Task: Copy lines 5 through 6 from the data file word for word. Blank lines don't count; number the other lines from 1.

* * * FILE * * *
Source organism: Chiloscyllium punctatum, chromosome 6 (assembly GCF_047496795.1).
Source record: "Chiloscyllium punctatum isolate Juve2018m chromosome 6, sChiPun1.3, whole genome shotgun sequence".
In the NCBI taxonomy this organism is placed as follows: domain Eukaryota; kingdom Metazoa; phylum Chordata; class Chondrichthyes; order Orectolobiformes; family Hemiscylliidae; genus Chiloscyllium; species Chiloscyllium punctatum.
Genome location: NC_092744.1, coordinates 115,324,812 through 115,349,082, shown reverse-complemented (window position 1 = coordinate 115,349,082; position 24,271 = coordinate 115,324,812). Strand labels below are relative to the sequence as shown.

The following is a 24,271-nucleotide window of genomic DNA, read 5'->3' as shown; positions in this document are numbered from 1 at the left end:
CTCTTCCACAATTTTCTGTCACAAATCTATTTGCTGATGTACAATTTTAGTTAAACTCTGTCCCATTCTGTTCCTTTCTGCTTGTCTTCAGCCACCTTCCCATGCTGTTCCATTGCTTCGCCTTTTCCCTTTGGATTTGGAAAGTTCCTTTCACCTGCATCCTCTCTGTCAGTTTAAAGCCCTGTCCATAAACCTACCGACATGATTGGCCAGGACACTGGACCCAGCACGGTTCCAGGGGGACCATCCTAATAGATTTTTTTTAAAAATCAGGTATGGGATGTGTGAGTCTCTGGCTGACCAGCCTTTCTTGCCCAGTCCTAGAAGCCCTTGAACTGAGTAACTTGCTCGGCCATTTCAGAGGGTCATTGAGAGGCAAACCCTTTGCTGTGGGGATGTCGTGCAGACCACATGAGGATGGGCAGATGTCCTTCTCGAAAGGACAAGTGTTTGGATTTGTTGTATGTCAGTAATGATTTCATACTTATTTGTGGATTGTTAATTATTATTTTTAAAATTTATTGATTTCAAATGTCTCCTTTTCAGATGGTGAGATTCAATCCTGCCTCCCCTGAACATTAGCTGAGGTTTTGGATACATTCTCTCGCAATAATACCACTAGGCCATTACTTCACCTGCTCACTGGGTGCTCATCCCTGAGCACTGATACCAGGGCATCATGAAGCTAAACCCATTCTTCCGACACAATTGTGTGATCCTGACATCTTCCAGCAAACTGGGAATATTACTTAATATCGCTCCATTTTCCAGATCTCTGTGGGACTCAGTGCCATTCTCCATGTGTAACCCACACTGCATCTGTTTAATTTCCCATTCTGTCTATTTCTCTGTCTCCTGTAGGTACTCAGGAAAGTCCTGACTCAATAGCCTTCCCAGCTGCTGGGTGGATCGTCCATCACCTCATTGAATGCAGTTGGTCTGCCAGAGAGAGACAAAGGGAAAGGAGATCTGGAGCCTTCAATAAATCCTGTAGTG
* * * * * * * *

The following is a 24,271-nucleotide window of genomic DNA, read 5'->3' as shown; positions in this document are numbered from 1 at the left end:
CTCTTCCACAATTTTCTGTCACAAATCTATTTGCTGATGTACAATTTTAGTTAAACTCTGTCCCATTCTGTTCCTTTCTGCTTGTCTTCAGCCACCTTCCCATGCTGTTCCATTGCTTCGCCTTTTCCCTTTGGATTTGGAAAGTTCCTTTCACCTGCATCCTCTCTGTCAGTTTAAAGCCCTGTCCATAAACCTACCGACATGATTGGCCAGGACACTGGACCCAGCACGGTTCCAGGGGGACCATCCTAATAGATTTTTTTTAAAAATCAGGTATGGGATGTGTGAGTCTCTGGCTGACCAGCCTTTCTTGCCCAGTCCTAGAAGCCCTTGAACTGAGTAACTTGCTCGGCCATTTCAGAGGGTCATTGAGAGGCAAACCCTTTGCTGTGGGGATGTCGTGCAGACCACATGAGGATGGGCAGATGTCCTTCTCGAAAGGACAAGTGTTTGGATTTGTTGTATGTCAGTAATGATTTCATACTTATTTGTGGATTGTTAATTATTATTTTTAAAATTTATTGATTTCAAATGTCTCCTTTTCAGATGGTGAGATTCAATCCTGCCTCCCCTGAACATTAGCTGAGGTTTTGGATACATTCTCTCGCAATAATACCACTAGGCCATTACTTCACCTGCTCACTGGGTGCTCATCCCTGAGCACTGATACCAGGGCATCATGAAGCTAAACCCATTCTTCCGACACAATTGTGTGATCCTGACATCTTCCAGCAAACTGGGAATATTACTTAATATCGCTCCATTTTCCAGATCTCTGTGGGACTCAGTGCCATTCTCCATGTGTAACCCACACTGCATCTGTTTAATTTCCCATTCTGTCTATTTCTCTGTCTCCTGTAGGTACTCAGGAAAGTCCTGACTCAATAGCCTTCCCAGCTGCTGGGTGGATCGTCCATCACCTCATTGAATGCAGTTGGTCTGCCAGAGAGAGACAAAGGGAAAGGAGATCTGGAGCCTTCAATAAATCCTGTAGTG